Wednesday, April 14, 2010

Traditional Family Feud?

Dear Korean,

What type of family feuds are there in Korea? Is there anything similar to the U.S. Hatfield-McCoy one?

Cactus McHarris,

Dear Cactus,

Not exactly like Hatfield-McCoy, but the Korean can think of one such family rivalry -- Andong Kim versus Poong'yang Cho. And with it, we have an interesting story of royal power and intrigue in the 18th century Korea that led to the significant weakening of the country, vulnerable to foreign invasions in the 19th and 20th century.

(The Korean previously wrote about Andong Kim, and what "Andong" in Andong Kim means, here.)

Andong Kim family house. (Source)

The year is 1800. Korea has been enjoying peace and prosperity for the last 100 years or so, thanks to the rule of two strong kings Young-jo and Jeong-jo. However, the trouble began to brew when Jeong-jo suddenly passed away at still-robust age of 49. There is a conspiracy theory that the king was poisoned to death by a partisan of noblemen, since the king was a strong-minded man who did not hesitate to kill off anyone who dared to oppose him. But there is no definite evidence to prove one way or the other.

The next king Soon-Jo was only 11 years old when he ascended to the throne, and was simply in no condition to exert power over the grown-up game of politics. Thus, a man named Kim Jo-Soon rose to prominence. Kim Jo-Soon, a leader of the Andong Kim clan, was the king's father-in-law. He established himself as a "National Elder" (국구 國舅) advising the king, and wielded the de facto royal authority as long as King Soon-Jo lived. Kim Jo-Soon appointed many of his family members as officials, and the Andong Kim family as a result came to dominate Korea's royal politics.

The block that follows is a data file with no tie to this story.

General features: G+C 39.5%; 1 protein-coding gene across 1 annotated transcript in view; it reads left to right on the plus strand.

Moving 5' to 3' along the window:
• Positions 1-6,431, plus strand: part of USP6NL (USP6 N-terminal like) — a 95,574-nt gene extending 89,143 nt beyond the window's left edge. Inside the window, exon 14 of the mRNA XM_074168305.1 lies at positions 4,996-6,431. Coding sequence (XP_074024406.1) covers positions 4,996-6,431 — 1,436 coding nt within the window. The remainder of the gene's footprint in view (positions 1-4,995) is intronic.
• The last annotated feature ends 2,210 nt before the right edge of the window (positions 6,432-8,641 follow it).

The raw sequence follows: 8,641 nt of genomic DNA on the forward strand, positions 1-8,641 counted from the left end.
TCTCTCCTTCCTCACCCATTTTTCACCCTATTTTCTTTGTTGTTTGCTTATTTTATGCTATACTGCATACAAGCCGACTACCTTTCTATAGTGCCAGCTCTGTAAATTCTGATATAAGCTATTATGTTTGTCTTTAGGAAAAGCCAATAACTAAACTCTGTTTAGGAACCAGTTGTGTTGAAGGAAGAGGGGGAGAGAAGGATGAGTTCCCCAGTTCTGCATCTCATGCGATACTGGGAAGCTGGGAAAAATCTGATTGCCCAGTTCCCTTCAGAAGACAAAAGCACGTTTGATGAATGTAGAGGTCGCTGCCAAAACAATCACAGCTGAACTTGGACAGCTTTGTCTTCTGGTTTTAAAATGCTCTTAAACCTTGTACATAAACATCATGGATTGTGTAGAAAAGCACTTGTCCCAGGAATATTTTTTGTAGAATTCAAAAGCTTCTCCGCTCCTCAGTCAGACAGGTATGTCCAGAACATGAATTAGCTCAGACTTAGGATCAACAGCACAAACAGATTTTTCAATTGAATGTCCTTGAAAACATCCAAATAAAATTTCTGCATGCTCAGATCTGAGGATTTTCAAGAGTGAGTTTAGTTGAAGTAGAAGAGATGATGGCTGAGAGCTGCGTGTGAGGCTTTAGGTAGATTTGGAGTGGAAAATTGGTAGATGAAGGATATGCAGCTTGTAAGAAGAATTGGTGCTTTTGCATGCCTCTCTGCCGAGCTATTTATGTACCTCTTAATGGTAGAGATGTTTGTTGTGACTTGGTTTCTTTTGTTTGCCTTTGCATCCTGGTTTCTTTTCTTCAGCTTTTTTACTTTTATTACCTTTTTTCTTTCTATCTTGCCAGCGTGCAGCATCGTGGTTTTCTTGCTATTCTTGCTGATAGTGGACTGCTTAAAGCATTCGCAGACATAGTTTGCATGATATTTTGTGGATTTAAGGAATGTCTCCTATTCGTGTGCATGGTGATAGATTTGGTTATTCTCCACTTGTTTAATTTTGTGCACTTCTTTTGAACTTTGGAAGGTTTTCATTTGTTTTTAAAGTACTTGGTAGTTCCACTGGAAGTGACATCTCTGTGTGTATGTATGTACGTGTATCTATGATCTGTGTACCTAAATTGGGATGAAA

It is safe to say that King Soon-Jo was a weak-minded man who never had the chops to rule a country as a king. This was made quite evident that in 1827, when he was only 38 years old, King Soon-Jo voluntarily gave up his power to his 18-year-old son, Prince Hyo-Myeong. Prince Hyo-Myeong was married to a woman from the Poong'yang Cho family. Accordingly, Poong'yang Cho family began to rise in power, and Andong Kim family began to wane. Most significantly, Prince Hyo-Myeong sent Kim Jo-Soon away from Seoul as a governor of faraway Pyeong'an Province.

Family book (족보 "jokbo") of the Poong'yang Cho clan

Somehow, Prince Hyo-Myeong did not live long either -- he would pass away only three years after he took the power from King Soon-jo. King Soon-jo returned to the forefront, and with him the Andong Kims came back with a vengeance. But King Soon-jo would also die only four years later.

The next king was Heon-jong, who was mere eight years old (!) when he became the king. Heon-jong was the son of Prince Hyo-Myeong, which necessarily meant that he was under the thumb of his mother, a woman of Poong'yang Cho family. The king's mother in fact handled all royal business on behalf of the king for seven years, and Heon-jong could only exercise his own power at age 15. But King Heon-jong would also die young in 1849, at age 22.